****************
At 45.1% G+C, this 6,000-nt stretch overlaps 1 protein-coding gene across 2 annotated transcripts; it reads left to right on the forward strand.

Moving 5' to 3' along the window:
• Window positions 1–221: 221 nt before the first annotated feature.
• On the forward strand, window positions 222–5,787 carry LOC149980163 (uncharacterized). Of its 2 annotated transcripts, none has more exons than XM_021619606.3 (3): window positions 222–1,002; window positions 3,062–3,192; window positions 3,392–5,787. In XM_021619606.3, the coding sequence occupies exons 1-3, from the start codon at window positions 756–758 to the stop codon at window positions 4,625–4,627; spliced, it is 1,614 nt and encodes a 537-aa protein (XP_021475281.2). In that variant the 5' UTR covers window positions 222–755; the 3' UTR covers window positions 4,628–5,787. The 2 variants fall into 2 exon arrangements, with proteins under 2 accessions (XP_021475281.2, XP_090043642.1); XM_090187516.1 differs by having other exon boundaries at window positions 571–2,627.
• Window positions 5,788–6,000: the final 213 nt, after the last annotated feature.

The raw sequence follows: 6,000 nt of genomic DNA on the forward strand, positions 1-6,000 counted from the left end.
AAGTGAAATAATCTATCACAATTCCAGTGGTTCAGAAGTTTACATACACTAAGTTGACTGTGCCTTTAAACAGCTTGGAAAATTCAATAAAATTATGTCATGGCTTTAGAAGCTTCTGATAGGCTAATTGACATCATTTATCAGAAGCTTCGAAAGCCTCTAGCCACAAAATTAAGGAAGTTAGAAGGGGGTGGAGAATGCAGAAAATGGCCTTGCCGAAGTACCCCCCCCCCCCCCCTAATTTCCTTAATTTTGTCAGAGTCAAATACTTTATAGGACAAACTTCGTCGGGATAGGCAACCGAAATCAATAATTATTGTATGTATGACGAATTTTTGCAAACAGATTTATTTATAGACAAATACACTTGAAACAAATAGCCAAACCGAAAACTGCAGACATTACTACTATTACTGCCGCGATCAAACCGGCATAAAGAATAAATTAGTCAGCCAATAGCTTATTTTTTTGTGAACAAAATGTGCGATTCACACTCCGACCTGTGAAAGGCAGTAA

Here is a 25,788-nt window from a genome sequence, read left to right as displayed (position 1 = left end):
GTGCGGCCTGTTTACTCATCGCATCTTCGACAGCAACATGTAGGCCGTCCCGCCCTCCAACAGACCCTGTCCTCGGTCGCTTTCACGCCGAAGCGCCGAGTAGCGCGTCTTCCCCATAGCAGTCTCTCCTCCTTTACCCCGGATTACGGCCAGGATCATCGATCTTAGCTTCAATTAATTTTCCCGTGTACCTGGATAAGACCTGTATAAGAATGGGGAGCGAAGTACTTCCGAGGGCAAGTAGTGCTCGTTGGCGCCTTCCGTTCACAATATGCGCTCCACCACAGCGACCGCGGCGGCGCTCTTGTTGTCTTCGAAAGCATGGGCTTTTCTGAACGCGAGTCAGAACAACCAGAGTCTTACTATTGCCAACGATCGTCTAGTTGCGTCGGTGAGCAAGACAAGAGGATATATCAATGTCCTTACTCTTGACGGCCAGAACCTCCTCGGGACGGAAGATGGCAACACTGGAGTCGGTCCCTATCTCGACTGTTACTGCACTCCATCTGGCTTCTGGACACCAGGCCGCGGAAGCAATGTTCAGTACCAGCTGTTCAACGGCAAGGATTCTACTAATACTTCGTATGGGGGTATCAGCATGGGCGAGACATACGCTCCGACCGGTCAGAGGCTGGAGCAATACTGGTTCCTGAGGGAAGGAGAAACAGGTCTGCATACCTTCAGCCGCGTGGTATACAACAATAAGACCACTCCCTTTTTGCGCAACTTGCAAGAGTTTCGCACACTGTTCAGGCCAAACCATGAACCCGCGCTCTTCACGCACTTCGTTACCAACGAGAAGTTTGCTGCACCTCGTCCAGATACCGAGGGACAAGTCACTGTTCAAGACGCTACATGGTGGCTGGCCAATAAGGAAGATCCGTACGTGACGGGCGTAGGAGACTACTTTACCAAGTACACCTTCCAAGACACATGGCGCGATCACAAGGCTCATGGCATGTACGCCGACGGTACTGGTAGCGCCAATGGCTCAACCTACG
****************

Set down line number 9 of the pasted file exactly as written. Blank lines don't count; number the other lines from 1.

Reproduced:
GTGCGGCCTGTTTACTCATCGCATCTTCGACAGCAACATGTAGGCCGTCCCGCCCTCCAACAGACCCTGTCCTCGGTCGCTTTCACGCCGAAGCGCCGAGTAGCGCGTCTTCCCCATAGCAGTCTCTCCTCCTTTACCCCGGATTACGGCCAGGATCATCGATCTTAGCTTCAATTAATTTTCCCGTGTACCTGGATAAGACCTGTATAAGAATGGGGAGCGAAGTACTTCCGAGGGCAAGTAGTGCTCGTTGGCGCCTTCCGTTCACAATATGCGCTCCACCACAGCGACCGCGGCGGCGCTCTTGTTGTCTTCGAAAGCATGGGCTTTTCTGAACGCGAGTCAGAACAACCAGAGTCTTACTATTGCCAACGATCGTCTAGTTGCGTCGGTGAGCAAGACAAGAGGATATATCAATGTCCTTACTCTTGACGGCCAGAACCTCCTCGGGACGGAAGATGGCAACACTGGAGTCGGTCCCTATCTCGACTGTTACTGCACTCCATCTGGCTTCTGGACACCAGGCCGCGGAAGCAATGTTCAGTACCAGCTGTTCAACGGCAAGGATTCTACTAATACTTCGTATGGGGGTATCAGCATGGGCGAGACATACGCTCCGACCGGTCAGAGGCTGGAGCAATACTGGTTCCTGAGGGAAGGAGAAACAGGTCTGCATACCTTCAGCCGCGTGGTATACAACAATAAGACCACTCCCTTTTTGCGCAACTTGCAAGAGTTTCGCACACTGTTCAGGCCAAACCATGAACCCGCGCTCTTCACGCACTTCGTTACCAACGAGAAGTTTGCTGCACCTCGTCCAGATACCGAGGGACAAGTCACTGTTCAAGACGCTACATGGTGGCTGGCCAATAAGGAAGATCCGTACGTGACGGGCGTAGGAGACTACTTTACCAAGTACACCTTCCAAGACACATGGCGCGATCACAAGGCTCATGGCATGTACGCCGACGGTACTGGTAGCGCCAATGGCTCAACCTACG